Last Sunday while we were in worship, another horrible and senseless mass shooting was happening.
It angers me that people are feeling vulnerable and scared about coming to their sacred space, their spiritual oasis, their refuge from the world.
It angers me that preschool parents worry about the safety of their children, because of our maniacal gun culture.
It angers me that so little has changed since the Las Vegas massacre, and since the Newtown massacre almost five years ago.
The reason that we have such high rates of gun violence and so many mass shootings in this country is simple. We have too many guns. Please read this informative article from the NY Times.
As Christians we are called to pray after the tragic shooting in Texas, but our prayers should also be accompanied by deep introspection about whether and how we are complicit in the evils we deplore.
In a statement, Bishops United Against Gun Violence, a group representing more than 70 Episcopal bishops, stated,
“In the wake of the heartbreaking shooting at First Baptist Church in Sutherland Springs, Texas, we find ourselves both calling people to prayer, and wishing that the word did not come so readily to the lips of elected leaders who are quick to speak, but take no action on behalf of public safety,” the bishops said. “Each of us has a role to play in our repentance. Elected representatives bear the responsibility of passing legislation that protects our citizenry. If our representatives are not up to this responsibility, we must replace them. In the meantime, however, we ask that in honor of our many murdered dead, elected leaders who behave as though successive episode of mass slaughter are simply the price our nation pays for freedom stop the reflexive and corrosive repetition of the phrase ‘thoughts and prayers.’”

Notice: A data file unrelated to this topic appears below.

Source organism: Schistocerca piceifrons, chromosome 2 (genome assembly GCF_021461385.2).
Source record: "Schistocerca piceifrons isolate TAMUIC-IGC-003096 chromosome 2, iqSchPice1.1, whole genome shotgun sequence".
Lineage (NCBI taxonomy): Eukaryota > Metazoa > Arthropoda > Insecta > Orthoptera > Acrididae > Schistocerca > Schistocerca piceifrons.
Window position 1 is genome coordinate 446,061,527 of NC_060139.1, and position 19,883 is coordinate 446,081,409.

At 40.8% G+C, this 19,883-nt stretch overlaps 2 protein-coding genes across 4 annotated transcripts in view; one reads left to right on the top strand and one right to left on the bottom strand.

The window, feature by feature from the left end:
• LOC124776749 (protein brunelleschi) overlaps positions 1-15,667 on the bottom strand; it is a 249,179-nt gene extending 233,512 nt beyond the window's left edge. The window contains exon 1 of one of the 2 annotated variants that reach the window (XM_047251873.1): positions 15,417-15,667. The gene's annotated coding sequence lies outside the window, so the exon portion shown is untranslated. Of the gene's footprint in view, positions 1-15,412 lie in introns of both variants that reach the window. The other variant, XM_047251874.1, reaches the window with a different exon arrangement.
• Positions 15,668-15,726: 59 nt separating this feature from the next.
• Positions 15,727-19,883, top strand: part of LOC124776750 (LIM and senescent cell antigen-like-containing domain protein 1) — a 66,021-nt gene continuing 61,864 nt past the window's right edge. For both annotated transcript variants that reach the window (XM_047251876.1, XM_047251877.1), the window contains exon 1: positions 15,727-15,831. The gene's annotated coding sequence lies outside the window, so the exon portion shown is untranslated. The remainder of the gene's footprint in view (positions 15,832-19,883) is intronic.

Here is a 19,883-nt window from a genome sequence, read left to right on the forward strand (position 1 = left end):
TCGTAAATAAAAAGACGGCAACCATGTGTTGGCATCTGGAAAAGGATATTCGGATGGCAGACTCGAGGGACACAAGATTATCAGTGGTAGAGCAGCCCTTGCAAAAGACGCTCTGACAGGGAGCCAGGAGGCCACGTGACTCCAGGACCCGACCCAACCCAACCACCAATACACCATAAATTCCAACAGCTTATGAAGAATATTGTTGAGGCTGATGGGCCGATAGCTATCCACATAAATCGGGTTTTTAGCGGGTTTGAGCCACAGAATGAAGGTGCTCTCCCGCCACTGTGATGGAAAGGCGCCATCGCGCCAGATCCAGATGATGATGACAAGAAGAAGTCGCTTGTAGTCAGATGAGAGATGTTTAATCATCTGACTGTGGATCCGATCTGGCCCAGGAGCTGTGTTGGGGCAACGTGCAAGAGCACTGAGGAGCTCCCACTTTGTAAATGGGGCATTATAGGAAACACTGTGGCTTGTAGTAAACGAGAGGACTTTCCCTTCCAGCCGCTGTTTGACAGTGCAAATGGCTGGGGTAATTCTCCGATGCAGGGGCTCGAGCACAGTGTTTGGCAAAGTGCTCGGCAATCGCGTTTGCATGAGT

“One does not offer prayers in lieu of demonstrating political courage, but rather in preparation.”
In response, Skyline will host an Interfaith Vigil in remembrance of all those killed and injured in all of the mass shootings in this country on the 5th anniversary since the Newtown, Connecticut shootings. It is on Saturday, Dec 9th at 4 pm. We will sing, pray, light candles, and walk the labyrinth, aligned with UCC’s national vigil. It is an official ICAN (Interfaith Council of Alameda County) event.
We must take care of our emotional and spiritual health after a tragedy like this, but we cannot be complacent and believe we are powerless to end gun violence. Therefore, in addition, we offer these resources and invite you to join us in advocating for sensible gun reform:
As members of the UCC, we are committed to the ethical principles affirming that every person has inherent worth and dignity and that we must work together for a world community of peace, liberty, and justice for all. We will pray for all those impacted by gun violence, and we will work to be peacemakers locally and nationally.